March 28, 2021

The Garden in March

Peach tree blooming in mid-March.

March. A totally unpredictable month in terms of weather. Some years it's warm, some years it's cold, but always, it seems to be windy and it rains. Our anticipated last frost isn't until mid-April, so, weather permitting, March is the month I finish the winter garden harvest, plant spring veggies, and work on preparing the beds for the summer garden.

Newly trellised asparagus and blackberry bed

The asparagus bed above was plagued for years with volunteer wild blackberries. Last year, I finally gave up and let them grow. I harvested quite a few, so it was a good decision. But since they sprawled, I thought a trellis would be useful. The first garden project of March was to put up the t-post and cattle panel trellis you see in the photo above.

My next project was to tackle the hoop house.

Weeding the hoop house

I have mixed feelings about the hoop house. I found that covered with greenhouse plastic, it would get too warm when we had mild, sunny winter days. But it didn't stay warm enough to protect tender warm weather plants. Plus, it added an additional watering chore. In summer, the raised beds dry out pretty quickly.

Working my way down the beds.

This year I've decided to try planting squash or melons in the hoop house beds. Another experiment.

In most of my winter garden beds, some of the plants are allowed to go to seed for collecting. In the photo below, turnips are blooming. 

Turnips blooming (for seed).

These are Tokinashi turnips, a new variety for me.

According to Baker Creek Heirloom Seeds, this was the variety that Fukuoka Masanobu grew. We really like them! The turnips are mild even when large, and the greens were tasty even as they were bolting. The greens had an interesting flavor. Almost honey flavored, but not sweet. No other way to explain it! It's a keeper.

Snow peas are coming up in the turnip bed.

Chickweed grows in that bed too, a favorite for salads and my homegrown goat mineral mix

Foraged chickweed.

Chickweed salad with kefir dressing and chopped pecans.

Other winter garden hangers-on include fava beans.

The favas had no problem with our freezing cold spells.

Last year, I started harvesting these in April. This year, I tried a different variety, Sweet Lorane. 

Loads of fava bean flower buds.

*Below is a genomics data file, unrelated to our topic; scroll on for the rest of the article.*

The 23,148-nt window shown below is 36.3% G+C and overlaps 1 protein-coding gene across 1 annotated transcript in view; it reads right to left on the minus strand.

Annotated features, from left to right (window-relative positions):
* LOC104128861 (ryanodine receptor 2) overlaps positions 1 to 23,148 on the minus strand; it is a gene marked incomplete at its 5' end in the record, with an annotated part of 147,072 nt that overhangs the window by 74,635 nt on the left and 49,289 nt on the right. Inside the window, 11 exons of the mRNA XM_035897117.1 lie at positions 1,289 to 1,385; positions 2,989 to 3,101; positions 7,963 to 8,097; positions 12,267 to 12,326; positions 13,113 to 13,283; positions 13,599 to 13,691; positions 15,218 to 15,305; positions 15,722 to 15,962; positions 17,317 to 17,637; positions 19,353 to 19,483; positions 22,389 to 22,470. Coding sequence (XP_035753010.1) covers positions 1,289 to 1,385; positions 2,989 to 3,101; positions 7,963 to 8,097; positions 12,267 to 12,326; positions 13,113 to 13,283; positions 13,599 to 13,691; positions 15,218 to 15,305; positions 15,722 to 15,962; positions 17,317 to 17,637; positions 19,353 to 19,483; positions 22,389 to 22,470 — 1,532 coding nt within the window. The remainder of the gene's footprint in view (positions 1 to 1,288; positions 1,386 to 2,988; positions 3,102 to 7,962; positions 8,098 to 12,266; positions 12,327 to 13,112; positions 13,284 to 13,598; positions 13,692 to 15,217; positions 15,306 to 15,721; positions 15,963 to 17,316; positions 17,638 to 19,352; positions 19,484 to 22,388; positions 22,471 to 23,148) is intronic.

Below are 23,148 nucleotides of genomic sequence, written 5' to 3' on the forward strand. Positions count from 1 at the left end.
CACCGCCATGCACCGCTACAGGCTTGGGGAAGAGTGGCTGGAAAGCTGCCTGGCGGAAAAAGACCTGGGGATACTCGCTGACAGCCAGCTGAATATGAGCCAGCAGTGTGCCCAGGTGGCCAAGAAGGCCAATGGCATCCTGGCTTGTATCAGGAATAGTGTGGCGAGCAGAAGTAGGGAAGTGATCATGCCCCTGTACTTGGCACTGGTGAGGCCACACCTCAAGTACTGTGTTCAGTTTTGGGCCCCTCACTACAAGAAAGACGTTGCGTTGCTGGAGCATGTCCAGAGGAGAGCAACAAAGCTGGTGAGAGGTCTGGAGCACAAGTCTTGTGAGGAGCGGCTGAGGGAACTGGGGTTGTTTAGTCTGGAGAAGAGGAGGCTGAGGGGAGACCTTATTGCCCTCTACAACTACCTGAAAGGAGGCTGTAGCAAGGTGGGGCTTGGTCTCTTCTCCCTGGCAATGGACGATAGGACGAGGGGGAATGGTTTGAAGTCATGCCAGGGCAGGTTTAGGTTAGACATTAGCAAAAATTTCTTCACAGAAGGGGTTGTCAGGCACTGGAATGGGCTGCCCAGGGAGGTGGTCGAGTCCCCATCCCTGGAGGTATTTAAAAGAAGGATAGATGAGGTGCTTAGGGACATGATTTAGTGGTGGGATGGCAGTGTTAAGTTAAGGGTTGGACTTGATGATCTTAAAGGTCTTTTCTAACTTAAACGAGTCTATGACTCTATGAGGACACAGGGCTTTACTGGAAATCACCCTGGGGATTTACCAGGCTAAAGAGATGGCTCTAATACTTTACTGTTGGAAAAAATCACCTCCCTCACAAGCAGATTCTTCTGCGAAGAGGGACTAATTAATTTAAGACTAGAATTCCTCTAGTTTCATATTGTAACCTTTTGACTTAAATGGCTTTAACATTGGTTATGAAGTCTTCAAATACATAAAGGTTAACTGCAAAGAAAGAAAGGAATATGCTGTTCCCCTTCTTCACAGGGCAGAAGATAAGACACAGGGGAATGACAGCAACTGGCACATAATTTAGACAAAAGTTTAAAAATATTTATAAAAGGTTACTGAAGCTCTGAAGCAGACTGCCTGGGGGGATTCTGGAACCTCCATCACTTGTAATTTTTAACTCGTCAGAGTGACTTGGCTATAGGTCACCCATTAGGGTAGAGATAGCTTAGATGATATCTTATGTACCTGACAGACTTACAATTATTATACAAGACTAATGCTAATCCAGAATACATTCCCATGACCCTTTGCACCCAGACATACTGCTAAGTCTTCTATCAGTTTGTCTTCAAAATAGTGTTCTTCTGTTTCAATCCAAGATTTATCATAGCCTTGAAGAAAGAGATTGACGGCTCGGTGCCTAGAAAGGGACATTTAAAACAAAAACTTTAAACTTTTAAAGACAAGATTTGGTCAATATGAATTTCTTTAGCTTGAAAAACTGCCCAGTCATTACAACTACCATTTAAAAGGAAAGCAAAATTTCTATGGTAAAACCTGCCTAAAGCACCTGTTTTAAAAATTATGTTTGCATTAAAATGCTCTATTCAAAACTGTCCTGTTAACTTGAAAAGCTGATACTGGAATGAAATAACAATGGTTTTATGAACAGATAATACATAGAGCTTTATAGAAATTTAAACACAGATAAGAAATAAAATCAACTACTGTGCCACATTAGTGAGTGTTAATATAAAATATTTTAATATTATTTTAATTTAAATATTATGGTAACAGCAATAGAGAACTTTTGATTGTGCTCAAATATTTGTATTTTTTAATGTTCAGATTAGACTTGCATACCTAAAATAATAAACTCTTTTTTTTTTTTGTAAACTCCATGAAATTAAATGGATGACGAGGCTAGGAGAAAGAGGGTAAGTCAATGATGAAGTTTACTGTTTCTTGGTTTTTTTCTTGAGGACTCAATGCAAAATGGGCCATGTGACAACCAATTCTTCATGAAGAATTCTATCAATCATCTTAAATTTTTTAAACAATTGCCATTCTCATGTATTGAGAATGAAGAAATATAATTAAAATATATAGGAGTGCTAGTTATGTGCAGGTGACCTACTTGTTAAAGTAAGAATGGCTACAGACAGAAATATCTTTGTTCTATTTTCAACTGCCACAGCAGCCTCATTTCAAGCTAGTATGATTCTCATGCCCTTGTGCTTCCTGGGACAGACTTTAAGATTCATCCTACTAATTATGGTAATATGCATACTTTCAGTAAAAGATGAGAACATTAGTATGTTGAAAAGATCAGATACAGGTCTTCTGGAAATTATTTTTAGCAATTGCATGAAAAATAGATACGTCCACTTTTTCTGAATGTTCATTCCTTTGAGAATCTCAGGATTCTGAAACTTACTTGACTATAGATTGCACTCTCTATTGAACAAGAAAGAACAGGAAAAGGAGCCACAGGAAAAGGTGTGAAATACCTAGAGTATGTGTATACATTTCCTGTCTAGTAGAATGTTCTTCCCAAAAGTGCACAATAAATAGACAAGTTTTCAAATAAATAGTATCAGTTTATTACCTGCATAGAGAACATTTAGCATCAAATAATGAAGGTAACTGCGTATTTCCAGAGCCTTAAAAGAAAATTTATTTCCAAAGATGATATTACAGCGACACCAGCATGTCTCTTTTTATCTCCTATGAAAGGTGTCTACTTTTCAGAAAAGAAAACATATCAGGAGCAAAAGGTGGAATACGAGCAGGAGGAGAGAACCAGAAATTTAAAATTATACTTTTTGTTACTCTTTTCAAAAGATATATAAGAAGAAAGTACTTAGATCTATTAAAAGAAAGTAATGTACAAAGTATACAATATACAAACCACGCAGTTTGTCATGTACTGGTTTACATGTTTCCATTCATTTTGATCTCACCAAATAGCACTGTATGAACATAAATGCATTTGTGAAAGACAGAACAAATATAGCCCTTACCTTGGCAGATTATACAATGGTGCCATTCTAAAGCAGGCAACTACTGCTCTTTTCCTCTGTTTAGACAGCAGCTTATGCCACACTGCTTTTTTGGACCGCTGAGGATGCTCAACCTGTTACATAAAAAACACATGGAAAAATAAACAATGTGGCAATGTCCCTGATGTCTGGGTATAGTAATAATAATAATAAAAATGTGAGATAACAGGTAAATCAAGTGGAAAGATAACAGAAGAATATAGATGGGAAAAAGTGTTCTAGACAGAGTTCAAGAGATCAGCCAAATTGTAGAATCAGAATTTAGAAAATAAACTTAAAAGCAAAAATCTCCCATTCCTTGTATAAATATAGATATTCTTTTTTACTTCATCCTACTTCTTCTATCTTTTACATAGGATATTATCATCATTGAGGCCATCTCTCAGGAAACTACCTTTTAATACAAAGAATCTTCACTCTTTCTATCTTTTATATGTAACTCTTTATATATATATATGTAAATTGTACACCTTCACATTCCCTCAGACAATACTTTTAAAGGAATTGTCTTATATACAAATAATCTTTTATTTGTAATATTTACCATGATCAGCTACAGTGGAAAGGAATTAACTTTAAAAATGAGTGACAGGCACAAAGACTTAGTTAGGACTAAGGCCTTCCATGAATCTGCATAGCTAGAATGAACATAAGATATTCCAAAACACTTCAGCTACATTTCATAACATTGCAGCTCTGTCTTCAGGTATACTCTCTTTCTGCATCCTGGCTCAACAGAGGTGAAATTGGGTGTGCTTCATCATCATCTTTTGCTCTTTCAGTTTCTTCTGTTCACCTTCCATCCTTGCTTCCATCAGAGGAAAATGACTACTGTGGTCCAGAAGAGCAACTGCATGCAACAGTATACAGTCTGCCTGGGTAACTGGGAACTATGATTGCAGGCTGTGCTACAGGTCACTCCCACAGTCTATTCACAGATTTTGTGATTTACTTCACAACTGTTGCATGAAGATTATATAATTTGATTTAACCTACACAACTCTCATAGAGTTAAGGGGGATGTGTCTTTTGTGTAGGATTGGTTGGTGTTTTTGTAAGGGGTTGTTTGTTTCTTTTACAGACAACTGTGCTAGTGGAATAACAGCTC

It's said to be lower in tannin, so there isn't a need to remove the inner pod. We'll see!

My strawberries are also starting to bloom. I don't have many plants left, so every berry is a treat.

Strawberry, garlic, and teeny baby lettuce.

I thought my Savoy cabbages would make it. Half of them survived the winter and started to grow, but then we got a streak of days topping 70°F (21°C) and they thought it was time to bolt!

Bolting savoy cabbages. Multiplier onions in this bed too.

I cut them down and sauteed them for dinner. Mild and tasty. They will likely send up seed shoots, so I'll collect some seed then.

Early spring planting includes trays of broccoli, more collards, some herbs, and lettuce, which will already be transplanted by the time this blog post publishes.

Jericho lettuce seedlings.

I also got an early start on my tomatoes, although I'm not impressed with the germination.

Tomato seedlings.

More experimental (for me) varieties: Black Krim and Eva Purple Ball. Both were described as being heat tolerant. I know it's said that tomatoes like heat, but they don't like too much heat, as evidenced by a drop in production in my garden every year when our heat cranks up to sweltering. 

So that's it for March. I'm happy to have gotten so much done. Next weekend, we're forecast to drop back down into freezing overnight temperatures! The weather has been so nice that I was tempted to get an early start on my warm weather veggies. I'll have to wait until mid-April when were out of danger of frost. I'm looking forward to that. 

End of month parting shot - 1st asparagus!

How about you? What going on in your garden?

March 25, 2021

Better Than Fig Newtons

Every year I can a lot of figs, but I dehydrate some too. I'm not much in the habit of using my dried foods and decided I need to remedy that. The other day, I researched recipes for homemade fig newtons that used dried figs. I ended up combining three recipes and the results were excellent! Here it is, so I can make it again.

Better Than Fig Newtons

Fig Filling:

  • 2 cups dried figs
  • 1¾ cup apple juice
  • 2 tbsp orange juice
  • ¼ cup sugar

Mix in a saucepan and bring to a simmer. Remove from heat and let sit until most of the liquid is absorbed and the figs are moist and plump.


  • 1 cup unbleached white flour
  • ½  cup whole wheat flour
  • 1 teaspoon baking soda